The Economics of Energy Market Transformation Programs

Richard Duke and Daniel M. Kammen

Year: 1999
Volume: Volume20
Number: Number 4
DOI: 10.5547/ISSN0195-6574-EJ-Vol20-No4-2
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Abstract:
This paper evaluates three energy-sector market transformation programs: the U.S. Environmental Protection Agency's Green Lights program to promote on-grid efficient lighting; the World Bank Group's new Photovoltaic Market Transformation Initiative; and the federal grain ethanol subsidy. We develop a benefit-cost model that uses experience curves to estimate unit cost reductions as a function of cumulative production. Accounting for dynamic feedback between the demand response and price reductions from production experience raises the benefit-cost ratio (BCR) of the first two programs substantially. The BCR of the ethanol program, however, is approximately zero, illustrating a technology for which subsidization was not justified. Our results support a broader role for market transformation programs to commercialize new environmentally attractive technologies, but the ethanol experience suggests moderately funding a broad portfolio composed of technologies that meet strict selection criteria.



The Impact of Automobile Diffusion on the Income Elasticity of Motor Fuel Demand

Francois Lescaroux and Olivier Rech

Year: 2008
Volume: Volume 29
Number: Number 1
DOI: 10.5547/ISSN0195-6574-EJ-Vol29-No1-3
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Abstract:
Prompted by the recent surge in light oil product consumption, this paper analyses the demand for non-commercial motor fuel and proposes a long-run forecasting model. In doing so, our aim is to be able to reproduce a few key stylized facts observed in secular evolutions of the motor fuel intensity of GDP and related notably to the derived nature of oil demand. Using a database covering 77 countries over the 1986-1998 period, we explain sequentially the stock of private vehicles per capita and fuel consumption per vehicle. The former is expressed as an S-shaped function of real per-capita income, which takes into account the dynamics specific to the dissemination of a durable good in a population. By explicitly considering the distinct phases of the development of the automobile market, our approach enables us to propose an explanation to the space-time variability in long-run income elasticities reported in the literature � especially its decline as per-capita income increases and the resulting gap between elasticities in emerging countries compared to developed countries. Our two-equation model also enables us to reproduce the bell shaped curve of the motor fuel intensity of GDP as a function of per-capita income, as well as the other principal properties of resource intensity-of-use linked to the process of dematerialization which, for any country, follows the industrialization period.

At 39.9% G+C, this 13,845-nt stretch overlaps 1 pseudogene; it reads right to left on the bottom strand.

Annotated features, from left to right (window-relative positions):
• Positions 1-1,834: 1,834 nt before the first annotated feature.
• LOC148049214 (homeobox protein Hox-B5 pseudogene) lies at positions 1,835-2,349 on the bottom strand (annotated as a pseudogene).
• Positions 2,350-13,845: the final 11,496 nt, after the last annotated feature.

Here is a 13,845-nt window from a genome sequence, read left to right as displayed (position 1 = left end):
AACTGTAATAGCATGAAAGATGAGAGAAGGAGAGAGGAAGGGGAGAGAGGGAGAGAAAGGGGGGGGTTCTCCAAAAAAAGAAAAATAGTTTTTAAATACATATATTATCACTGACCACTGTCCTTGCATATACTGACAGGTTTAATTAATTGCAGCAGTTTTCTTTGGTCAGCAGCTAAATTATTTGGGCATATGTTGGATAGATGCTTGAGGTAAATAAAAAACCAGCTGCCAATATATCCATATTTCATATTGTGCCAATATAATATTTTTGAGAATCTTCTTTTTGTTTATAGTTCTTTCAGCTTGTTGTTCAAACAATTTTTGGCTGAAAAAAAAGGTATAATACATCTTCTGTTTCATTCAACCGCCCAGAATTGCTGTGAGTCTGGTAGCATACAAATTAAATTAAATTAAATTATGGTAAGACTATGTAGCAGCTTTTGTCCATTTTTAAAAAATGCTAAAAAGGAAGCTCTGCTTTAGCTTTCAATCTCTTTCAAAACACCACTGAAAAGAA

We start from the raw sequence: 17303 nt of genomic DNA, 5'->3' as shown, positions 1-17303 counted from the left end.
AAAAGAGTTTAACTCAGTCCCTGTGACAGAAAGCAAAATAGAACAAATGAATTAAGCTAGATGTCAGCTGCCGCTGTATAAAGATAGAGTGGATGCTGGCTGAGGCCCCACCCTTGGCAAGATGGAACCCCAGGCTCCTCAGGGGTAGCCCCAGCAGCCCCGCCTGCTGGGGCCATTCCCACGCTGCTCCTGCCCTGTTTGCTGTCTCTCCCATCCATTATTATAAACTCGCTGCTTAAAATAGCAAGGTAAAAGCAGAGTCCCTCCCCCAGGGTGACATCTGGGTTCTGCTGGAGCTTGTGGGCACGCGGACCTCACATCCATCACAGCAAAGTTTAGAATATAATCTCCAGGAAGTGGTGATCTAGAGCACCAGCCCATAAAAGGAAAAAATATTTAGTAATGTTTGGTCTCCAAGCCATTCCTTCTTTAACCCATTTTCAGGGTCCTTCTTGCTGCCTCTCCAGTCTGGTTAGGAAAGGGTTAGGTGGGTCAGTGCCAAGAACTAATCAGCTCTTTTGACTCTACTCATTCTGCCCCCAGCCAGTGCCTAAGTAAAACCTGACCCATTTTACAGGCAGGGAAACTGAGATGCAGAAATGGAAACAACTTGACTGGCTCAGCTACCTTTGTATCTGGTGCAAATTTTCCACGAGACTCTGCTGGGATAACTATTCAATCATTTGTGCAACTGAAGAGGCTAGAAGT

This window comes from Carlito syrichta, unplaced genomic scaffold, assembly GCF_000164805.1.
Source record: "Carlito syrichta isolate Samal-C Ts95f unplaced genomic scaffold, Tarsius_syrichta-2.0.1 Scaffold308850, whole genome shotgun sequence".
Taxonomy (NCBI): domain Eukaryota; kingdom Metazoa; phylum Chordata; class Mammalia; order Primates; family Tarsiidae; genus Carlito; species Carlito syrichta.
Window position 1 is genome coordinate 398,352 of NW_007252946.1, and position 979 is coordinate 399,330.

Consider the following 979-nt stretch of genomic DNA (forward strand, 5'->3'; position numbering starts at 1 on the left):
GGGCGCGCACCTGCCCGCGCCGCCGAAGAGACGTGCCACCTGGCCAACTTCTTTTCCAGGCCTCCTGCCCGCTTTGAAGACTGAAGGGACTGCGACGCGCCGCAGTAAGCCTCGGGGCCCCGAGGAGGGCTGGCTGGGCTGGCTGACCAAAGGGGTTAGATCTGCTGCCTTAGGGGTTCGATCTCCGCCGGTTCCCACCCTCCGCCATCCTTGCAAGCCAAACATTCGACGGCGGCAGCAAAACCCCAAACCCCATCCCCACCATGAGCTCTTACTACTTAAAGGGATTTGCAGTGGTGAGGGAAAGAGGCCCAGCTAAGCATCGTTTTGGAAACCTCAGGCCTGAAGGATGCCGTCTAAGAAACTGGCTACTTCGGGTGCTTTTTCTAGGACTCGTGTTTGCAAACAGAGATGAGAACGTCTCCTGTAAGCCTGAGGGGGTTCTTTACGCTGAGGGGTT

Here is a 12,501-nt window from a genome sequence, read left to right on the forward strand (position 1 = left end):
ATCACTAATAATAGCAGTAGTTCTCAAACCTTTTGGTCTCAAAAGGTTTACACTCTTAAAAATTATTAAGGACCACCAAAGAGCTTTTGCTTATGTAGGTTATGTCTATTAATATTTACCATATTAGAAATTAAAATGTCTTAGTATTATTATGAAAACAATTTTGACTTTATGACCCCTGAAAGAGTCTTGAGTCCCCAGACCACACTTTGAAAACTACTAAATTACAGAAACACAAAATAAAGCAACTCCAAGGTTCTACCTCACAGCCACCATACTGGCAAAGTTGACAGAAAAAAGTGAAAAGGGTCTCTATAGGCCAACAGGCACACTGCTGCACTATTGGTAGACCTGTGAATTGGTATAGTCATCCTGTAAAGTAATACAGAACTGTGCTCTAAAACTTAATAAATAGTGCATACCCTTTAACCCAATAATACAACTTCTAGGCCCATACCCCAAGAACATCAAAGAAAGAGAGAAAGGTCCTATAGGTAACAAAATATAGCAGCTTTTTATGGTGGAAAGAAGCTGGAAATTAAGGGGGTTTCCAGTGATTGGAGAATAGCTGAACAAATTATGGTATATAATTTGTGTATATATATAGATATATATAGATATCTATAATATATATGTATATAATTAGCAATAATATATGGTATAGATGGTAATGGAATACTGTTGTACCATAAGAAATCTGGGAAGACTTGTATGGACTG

Learning-by-Doing and the Optimal Solar Policy in California

Arthur van Benthem, Kenneth Gillingham and James Sweeney

Year: 2008
Volume: Volume 29
Number: Number 3
DOI: 10.5547/ISSN0195-6574-EJ-Vol29-No3-7
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Abstract: